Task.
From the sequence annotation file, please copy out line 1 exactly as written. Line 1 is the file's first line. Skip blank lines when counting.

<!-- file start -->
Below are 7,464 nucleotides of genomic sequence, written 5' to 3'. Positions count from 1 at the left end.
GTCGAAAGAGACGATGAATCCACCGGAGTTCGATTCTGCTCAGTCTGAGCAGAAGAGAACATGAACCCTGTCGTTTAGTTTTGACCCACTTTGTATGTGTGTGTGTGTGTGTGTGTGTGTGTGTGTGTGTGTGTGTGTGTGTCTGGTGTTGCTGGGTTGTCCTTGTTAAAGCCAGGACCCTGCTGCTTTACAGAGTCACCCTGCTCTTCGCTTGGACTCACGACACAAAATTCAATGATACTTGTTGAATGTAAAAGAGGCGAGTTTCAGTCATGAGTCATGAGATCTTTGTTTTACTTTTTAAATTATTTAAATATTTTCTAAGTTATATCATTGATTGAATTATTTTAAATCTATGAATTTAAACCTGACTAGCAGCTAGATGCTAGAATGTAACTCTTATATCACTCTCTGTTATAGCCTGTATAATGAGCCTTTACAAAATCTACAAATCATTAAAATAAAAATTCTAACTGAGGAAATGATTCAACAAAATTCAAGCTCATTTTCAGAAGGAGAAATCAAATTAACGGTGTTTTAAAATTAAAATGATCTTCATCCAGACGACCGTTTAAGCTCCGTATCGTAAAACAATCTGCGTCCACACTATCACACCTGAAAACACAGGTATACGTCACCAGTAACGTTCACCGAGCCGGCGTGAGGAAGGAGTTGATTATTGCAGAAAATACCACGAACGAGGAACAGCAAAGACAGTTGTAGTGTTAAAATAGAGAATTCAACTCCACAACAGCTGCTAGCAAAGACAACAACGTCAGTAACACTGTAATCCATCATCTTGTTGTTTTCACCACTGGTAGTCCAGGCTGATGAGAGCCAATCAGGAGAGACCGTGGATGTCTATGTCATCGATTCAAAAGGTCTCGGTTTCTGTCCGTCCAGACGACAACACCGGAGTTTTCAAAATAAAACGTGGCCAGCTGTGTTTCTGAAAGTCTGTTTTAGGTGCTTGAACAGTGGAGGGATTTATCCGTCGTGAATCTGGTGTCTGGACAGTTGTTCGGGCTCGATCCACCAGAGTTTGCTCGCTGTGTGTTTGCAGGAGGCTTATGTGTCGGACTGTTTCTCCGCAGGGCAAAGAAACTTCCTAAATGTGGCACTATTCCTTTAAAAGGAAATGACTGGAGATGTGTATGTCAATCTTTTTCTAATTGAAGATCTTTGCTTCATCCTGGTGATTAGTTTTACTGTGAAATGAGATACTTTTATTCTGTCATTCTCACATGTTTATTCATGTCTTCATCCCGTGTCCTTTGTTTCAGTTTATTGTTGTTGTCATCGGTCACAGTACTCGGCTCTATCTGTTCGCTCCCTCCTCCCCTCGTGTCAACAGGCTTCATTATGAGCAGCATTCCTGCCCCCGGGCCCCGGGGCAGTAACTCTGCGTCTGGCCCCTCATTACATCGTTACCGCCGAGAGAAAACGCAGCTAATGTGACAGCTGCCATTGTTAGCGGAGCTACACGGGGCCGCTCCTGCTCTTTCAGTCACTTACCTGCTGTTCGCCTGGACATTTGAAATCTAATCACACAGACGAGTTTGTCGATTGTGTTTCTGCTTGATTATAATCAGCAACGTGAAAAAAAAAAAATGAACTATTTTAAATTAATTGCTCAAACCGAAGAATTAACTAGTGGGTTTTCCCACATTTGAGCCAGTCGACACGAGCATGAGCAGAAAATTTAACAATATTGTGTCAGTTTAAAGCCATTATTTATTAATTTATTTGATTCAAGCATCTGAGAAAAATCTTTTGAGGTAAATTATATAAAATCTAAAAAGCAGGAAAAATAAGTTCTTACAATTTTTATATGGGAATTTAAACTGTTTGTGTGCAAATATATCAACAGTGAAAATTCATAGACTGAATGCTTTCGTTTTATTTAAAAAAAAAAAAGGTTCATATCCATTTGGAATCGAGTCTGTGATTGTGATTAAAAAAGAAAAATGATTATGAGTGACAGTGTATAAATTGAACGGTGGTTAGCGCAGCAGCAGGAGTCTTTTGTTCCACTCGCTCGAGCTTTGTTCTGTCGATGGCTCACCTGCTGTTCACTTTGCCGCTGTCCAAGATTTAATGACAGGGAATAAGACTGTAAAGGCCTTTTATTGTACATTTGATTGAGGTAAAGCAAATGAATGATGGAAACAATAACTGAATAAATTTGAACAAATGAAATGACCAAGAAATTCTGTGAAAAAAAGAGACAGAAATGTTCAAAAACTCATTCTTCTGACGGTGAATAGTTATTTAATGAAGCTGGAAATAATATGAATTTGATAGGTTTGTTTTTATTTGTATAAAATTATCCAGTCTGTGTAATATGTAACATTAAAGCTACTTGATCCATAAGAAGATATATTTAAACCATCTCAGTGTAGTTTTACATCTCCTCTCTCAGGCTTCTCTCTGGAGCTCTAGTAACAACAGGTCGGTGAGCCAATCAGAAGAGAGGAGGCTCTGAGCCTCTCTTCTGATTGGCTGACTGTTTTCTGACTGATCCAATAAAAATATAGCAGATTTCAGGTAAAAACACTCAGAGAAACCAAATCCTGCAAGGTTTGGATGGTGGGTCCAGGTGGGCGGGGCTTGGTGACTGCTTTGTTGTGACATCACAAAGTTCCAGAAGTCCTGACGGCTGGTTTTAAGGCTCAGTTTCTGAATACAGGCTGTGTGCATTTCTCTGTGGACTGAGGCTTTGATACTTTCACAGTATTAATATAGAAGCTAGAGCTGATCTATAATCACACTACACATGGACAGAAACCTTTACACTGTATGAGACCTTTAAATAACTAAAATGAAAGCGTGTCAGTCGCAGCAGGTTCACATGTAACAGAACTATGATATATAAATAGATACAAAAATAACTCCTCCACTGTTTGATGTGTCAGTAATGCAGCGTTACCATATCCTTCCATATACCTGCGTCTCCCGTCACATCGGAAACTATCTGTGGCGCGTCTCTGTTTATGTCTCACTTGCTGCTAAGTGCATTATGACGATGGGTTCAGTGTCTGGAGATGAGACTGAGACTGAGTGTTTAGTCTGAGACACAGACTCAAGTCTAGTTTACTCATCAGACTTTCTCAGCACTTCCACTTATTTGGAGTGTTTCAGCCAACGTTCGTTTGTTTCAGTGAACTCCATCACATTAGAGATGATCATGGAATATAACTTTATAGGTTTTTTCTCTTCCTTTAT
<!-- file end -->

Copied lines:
Below are 7,464 nucleotides of genomic sequence, written 5' to 3'. Positions count from 1 at the left end.